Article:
The fall of Kabul marks the final chapter of America’s longest war, which began after the Sept. 11, 2001, terror attacks masterminded by al-Qaida’s Osama bin Laden, then harbored by the Taliban government. A U.S.-led invasion dislodged the Taliban and beat them back, though America lost focus on the conflict in the chaos of the Iraq War.
For years, the U.S. has been looking for an exit for the war. Washington under then-President Donald Trump signed a deal with the Taliban in February 2020 that limited direct military action against the insurgents. That allowed the fighters to gather strength and move quickly to seize key areas when President Joe Biden announced his plans to withdraw all American forces by the end of this month.
After the insurgents entered Kabul, Taliban negotiators discussed a transfer of power, said an Afghan official. The official, who spoke on condition of anonymity to discuss details of the closed-door negotiations, described them as “tense.”
It remained unclear when that transfer would take place and who among the Taliban was negotiating. The negotiators on the government side included former President Hamid Karzai, leader of Hizb-e-Islami political and paramilitary group Gulbudin Hekmatyar, and Abdullah, who has been a vocal critic of Ghani.
Karzai himself appeared in a video posted online, his three young daughters around him, saying he remained in Kabul.
“We are trying to solve the issue of Afghanistan with the Taliban leadership peacefully,” he said.
Afghanistan’s acting defense minister, Bismillah Khan Mohammadi, didn’t hold back his criticism of the fleeing president.
“They tied our hands from behind and sold the country,” he wrote on Twitter. “Curse Ghani and his gang.”
The Taliban earlier insisted their fighters wouldn’t enter people’s homes or interfere with businesses and said they’d offer an “amnesty” to those who worked with the Afghan government or foreign forces.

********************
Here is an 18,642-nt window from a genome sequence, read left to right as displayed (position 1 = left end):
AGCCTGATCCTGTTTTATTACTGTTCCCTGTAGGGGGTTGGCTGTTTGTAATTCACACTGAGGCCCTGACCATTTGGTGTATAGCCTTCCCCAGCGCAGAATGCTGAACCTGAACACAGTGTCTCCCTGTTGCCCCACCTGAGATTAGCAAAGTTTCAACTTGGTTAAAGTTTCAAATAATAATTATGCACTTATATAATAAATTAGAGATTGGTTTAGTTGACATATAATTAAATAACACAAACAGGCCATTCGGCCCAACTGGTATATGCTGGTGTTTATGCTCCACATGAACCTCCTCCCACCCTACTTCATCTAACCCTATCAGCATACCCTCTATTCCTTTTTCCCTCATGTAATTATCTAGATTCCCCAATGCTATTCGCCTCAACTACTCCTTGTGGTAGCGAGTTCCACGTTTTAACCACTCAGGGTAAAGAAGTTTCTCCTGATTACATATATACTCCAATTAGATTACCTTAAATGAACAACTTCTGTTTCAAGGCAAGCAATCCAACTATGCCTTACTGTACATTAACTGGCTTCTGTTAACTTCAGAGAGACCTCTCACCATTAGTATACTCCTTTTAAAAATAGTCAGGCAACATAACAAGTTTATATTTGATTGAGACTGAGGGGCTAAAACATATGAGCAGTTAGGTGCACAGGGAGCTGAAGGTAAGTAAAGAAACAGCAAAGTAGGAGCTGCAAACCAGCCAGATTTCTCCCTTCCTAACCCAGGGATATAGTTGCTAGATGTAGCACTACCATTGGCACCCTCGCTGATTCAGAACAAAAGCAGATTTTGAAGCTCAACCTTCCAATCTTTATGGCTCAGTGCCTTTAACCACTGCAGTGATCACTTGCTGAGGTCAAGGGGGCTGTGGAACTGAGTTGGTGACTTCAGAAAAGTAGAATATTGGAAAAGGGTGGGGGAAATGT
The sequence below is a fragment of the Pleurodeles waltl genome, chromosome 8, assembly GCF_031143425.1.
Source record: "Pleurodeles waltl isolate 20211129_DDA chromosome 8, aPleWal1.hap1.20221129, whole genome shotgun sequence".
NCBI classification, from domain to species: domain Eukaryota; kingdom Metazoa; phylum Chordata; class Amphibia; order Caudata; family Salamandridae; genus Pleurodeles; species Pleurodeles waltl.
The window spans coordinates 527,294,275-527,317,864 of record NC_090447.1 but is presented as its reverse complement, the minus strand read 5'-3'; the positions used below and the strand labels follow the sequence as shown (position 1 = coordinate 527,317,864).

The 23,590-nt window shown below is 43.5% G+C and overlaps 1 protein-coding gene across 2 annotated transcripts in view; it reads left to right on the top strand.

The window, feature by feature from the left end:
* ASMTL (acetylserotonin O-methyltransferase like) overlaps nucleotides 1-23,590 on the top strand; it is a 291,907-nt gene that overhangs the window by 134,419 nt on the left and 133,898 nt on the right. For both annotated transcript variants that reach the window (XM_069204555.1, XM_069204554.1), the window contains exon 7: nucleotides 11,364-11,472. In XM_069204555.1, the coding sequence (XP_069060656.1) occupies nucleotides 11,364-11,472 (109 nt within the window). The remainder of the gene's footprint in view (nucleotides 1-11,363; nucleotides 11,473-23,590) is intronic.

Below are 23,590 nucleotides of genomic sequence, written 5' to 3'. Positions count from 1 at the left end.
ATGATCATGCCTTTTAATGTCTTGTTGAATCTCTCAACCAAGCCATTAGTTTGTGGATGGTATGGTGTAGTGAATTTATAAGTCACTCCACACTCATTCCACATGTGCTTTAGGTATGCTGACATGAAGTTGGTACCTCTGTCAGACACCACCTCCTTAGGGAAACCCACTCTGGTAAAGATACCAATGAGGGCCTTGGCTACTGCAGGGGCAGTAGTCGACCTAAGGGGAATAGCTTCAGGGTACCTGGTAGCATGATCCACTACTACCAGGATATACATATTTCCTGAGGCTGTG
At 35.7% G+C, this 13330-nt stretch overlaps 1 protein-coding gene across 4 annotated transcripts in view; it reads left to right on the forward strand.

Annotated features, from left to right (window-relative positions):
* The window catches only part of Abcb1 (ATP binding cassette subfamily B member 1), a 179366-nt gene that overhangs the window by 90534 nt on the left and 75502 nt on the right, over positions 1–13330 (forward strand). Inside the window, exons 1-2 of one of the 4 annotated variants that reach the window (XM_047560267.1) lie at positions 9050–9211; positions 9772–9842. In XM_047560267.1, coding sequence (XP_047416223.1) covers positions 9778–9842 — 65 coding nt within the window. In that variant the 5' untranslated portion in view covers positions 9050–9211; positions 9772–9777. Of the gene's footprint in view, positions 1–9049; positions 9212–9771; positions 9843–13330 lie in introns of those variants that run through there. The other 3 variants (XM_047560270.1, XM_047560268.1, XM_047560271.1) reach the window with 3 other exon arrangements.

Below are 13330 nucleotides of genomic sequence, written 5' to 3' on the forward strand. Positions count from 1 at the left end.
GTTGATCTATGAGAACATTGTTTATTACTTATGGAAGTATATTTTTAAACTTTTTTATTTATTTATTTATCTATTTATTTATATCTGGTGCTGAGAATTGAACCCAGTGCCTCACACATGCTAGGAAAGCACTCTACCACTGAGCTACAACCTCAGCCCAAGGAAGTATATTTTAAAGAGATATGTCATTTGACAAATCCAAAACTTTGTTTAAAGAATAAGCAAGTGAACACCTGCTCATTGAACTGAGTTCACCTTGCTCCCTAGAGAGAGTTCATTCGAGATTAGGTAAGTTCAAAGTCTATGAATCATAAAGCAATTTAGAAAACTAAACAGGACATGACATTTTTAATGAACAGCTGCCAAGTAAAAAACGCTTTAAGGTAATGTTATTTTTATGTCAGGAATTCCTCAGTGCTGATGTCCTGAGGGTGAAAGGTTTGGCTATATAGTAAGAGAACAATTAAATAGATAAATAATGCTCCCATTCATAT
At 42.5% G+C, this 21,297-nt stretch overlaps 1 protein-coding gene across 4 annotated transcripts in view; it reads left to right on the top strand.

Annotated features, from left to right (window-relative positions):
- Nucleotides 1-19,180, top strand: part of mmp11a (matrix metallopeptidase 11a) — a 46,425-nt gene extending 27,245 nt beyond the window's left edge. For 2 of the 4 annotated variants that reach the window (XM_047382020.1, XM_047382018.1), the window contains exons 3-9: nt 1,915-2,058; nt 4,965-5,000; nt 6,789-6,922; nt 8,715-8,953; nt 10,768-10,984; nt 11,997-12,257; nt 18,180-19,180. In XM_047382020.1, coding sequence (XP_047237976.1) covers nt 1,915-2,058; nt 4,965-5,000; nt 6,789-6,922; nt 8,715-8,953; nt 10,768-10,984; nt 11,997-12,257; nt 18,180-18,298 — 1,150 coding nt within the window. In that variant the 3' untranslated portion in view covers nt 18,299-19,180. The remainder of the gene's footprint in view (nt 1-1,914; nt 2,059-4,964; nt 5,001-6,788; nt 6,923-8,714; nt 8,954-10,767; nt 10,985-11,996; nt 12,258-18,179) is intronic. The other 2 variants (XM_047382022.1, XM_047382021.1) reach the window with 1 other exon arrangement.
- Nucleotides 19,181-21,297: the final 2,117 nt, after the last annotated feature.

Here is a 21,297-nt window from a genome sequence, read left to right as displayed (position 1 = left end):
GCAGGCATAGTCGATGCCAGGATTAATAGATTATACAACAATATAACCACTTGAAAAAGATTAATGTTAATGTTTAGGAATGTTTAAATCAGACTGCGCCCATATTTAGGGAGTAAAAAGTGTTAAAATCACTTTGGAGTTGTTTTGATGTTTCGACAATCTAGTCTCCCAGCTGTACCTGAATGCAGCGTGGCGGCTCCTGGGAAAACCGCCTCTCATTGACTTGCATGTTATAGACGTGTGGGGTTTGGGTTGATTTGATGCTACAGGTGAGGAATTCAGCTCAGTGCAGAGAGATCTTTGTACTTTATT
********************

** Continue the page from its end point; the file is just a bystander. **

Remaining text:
But there have been reports of revenge killings and other brutal tactics in areas of the country the Taliban have seized in recent days — and the reports of gunfire at the airport raised the specter of more violence. One female journalist, weeping, sent voice messages to colleagues after armed men entered her apartment building and banged on her door.
“What should I do? Should I call the police or Taliban?” Getee Azami cried. It wasn’t clear what happened to her after that.
One Afghan university student described feeling betrayed as she watched the evacuation of the U.S. Embassy.
“You failed the younger generation of Afghanistan,” said Aisha Khurram, 22, who is now unsure of whether she will be able to graduate in two months’ time. “A generation ... raised in the modern Afghanistan were hoping to build the country with their own hands. They put blood, efforts and sweat into whatever we had right now.”
Sunday began with the Taliban seizing the nearby city of Jalalabad — which had been the last major city besides the capital not in their hands. Afghan officials said the militants also took the capitals of Maidan Wardak, Khost, Kapisa and Parwan provinces, as well as the country’s last government-held border post.
Later, Afghan forces at Bagram Air Base, home to a prison housing 5,000 inmates, surrendered to the Taliban, according to Bagram district chief Darwaish Raufi. The prison at the former U.S. base held both Taliban and Islamic State group fighters.
Akhgar and Faiez reported from Istanbul and Gambrell from Dubai, United Arab Emirates. Associated Press writers Kathy Gannon in Guelph, Canada; Joseph Krauss in Jerusalem; Matthew Lee in Washington; James LaPorta in Boca Raton, Florida; Aya Batrawy in Dubai; and Frank Jordans in Berlin contributed to this report.